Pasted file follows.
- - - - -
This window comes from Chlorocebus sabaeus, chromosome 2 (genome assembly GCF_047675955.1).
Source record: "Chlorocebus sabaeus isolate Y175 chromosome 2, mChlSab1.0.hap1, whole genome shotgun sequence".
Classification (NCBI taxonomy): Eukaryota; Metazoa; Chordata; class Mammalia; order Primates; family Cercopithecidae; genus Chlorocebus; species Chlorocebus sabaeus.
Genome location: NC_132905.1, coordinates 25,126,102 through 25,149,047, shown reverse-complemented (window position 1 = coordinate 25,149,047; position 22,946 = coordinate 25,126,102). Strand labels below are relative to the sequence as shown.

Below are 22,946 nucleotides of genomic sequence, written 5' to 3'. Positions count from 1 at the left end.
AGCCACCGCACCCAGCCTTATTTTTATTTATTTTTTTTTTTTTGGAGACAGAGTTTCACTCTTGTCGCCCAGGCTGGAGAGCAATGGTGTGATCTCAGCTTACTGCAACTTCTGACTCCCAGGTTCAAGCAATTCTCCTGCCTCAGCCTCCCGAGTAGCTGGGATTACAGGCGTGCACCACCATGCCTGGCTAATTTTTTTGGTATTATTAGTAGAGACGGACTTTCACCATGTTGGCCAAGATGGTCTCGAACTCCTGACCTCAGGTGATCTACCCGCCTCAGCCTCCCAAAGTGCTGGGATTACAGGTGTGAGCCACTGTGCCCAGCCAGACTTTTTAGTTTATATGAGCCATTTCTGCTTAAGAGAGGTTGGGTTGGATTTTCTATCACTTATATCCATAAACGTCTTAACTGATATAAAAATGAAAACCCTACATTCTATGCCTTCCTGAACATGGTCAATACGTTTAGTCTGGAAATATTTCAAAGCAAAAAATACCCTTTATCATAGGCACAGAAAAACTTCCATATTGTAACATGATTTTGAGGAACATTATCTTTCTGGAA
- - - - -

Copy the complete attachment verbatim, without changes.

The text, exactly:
This window comes from Chlorocebus sabaeus, chromosome 2 (genome assembly GCF_047675955.1).
Source record: "Chlorocebus sabaeus isolate Y175 chromosome 2, mChlSab1.0.hap1, whole genome shotgun sequence".
Classification (NCBI taxonomy): Eukaryota; Metazoa; Chordata; class Mammalia; order Primates; family Cercopithecidae; genus Chlorocebus; species Chlorocebus sabaeus.
Genome location: NC_132905.1, coordinates 25,126,102 through 25,149,047, shown reverse-complemented (window position 1 = coordinate 25,149,047; position 22,946 = coordinate 25,126,102). Strand labels below are relative to the sequence as shown.

Below are 22,946 nucleotides of genomic sequence, written 5' to 3'. Positions count from 1 at the left end.
AGCCACCGCACCCAGCCTTATTTTTATTTATTTTTTTTTTTTTGGAGACAGAGTTTCACTCTTGTCGCCCAGGCTGGAGAGCAATGGTGTGATCTCAGCTTACTGCAACTTCTGACTCCCAGGTTCAAGCAATTCTCCTGCCTCAGCCTCCCGAGTAGCTGGGATTACAGGCGTGCACCACCATGCCTGGCTAATTTTTTTGGTATTATTAGTAGAGACGGACTTTCACCATGTTGGCCAAGATGGTCTCGAACTCCTGACCTCAGGTGATCTACCCGCCTCAGCCTCCCAAAGTGCTGGGATTACAGGTGTGAGCCACTGTGCCCAGCCAGACTTTTTAGTTTATATGAGCCATTTCTGCTTAAGAGAGGTTGGGTTGGATTTTCTATCACTTATATCCATAAACGTCTTAACTGATATAAAAATGAAAACCCTACATTCTATGCCTTCCTGAACATGGTCAATACGTTTAGTCTGGAAATATTTCAAAGCAAAAAATACCCTTTATCATAGGCACAGAAAAACTTCCATATTGTAACATGATTTTGAGGAACATTATCTTTCTGGAA